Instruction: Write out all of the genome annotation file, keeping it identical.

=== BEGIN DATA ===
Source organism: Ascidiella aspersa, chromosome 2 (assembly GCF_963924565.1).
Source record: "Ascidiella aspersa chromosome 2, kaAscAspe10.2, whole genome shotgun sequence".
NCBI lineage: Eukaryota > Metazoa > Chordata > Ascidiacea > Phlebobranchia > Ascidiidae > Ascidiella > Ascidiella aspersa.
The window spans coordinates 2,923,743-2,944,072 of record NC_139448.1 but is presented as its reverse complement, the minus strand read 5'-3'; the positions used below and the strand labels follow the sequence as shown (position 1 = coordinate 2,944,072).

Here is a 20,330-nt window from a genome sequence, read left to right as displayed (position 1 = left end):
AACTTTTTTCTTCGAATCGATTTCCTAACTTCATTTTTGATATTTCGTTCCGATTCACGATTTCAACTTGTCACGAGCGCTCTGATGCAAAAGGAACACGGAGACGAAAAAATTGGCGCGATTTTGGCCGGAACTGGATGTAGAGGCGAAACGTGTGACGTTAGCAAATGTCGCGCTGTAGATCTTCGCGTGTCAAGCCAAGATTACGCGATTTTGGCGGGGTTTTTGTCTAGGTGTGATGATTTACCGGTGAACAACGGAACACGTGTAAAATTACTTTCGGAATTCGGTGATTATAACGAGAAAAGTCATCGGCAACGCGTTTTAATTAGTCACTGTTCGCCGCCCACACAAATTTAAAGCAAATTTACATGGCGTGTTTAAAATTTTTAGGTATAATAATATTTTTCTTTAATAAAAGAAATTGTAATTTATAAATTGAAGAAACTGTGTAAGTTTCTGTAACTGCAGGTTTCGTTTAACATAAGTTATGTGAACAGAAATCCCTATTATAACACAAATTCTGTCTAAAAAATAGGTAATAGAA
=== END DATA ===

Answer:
Source organism: Ascidiella aspersa, chromosome 2 (assembly GCF_963924565.1).
Source record: "Ascidiella aspersa chromosome 2, kaAscAspe10.2, whole genome shotgun sequence".
NCBI lineage: Eukaryota > Metazoa > Chordata > Ascidiacea > Phlebobranchia > Ascidiidae > Ascidiella > Ascidiella aspersa.
The window spans coordinates 2,923,743-2,944,072 of record NC_139448.1 but is presented as its reverse complement, the minus strand read 5'-3'; the positions used below and the strand labels follow the sequence as shown (position 1 = coordinate 2,944,072).

Here is a 20,330-nt window from a genome sequence, read left to right as displayed (position 1 = left end):
AACTTTTTTCTTCGAATCGATTTCCTAACTTCATTTTTGATATTTCGTTCCGATTCACGATTTCAACTTGTCACGAGCGCTCTGATGCAAAAGGAACACGGAGACGAAAAAATTGGCGCGATTTTGGCCGGAACTGGATGTAGAGGCGAAACGTGTGACGTTAGCAAATGTCGCGCTGTAGATCTTCGCGTGTCAAGCCAAGATTACGCGATTTTGGCGGGGTTTTTGTCTAGGTGTGATGATTTACCGGTGAACAACGGAACACGTGTAAAATTACTTTCGGAATTCGGTGATTATAACGAGAAAAGTCATCGGCAACGCGTTTTAATTAGTCACTGTTCGCCGCCCACACAAATTTAAAGCAAATTTACATGGCGTGTTTAAAATTTTTAGGTATAATAATATTTTTCTTTAATAAAAGAAATTGTAATTTATAAATTGAAGAAACTGTGTAAGTTTCTGTAACTGCAGGTTTCGTTTAACATAAGTTATGTGAACAGAAATCCCTATTATAACACAAATTCTGTCTAAAAAATAGGTAATAGAA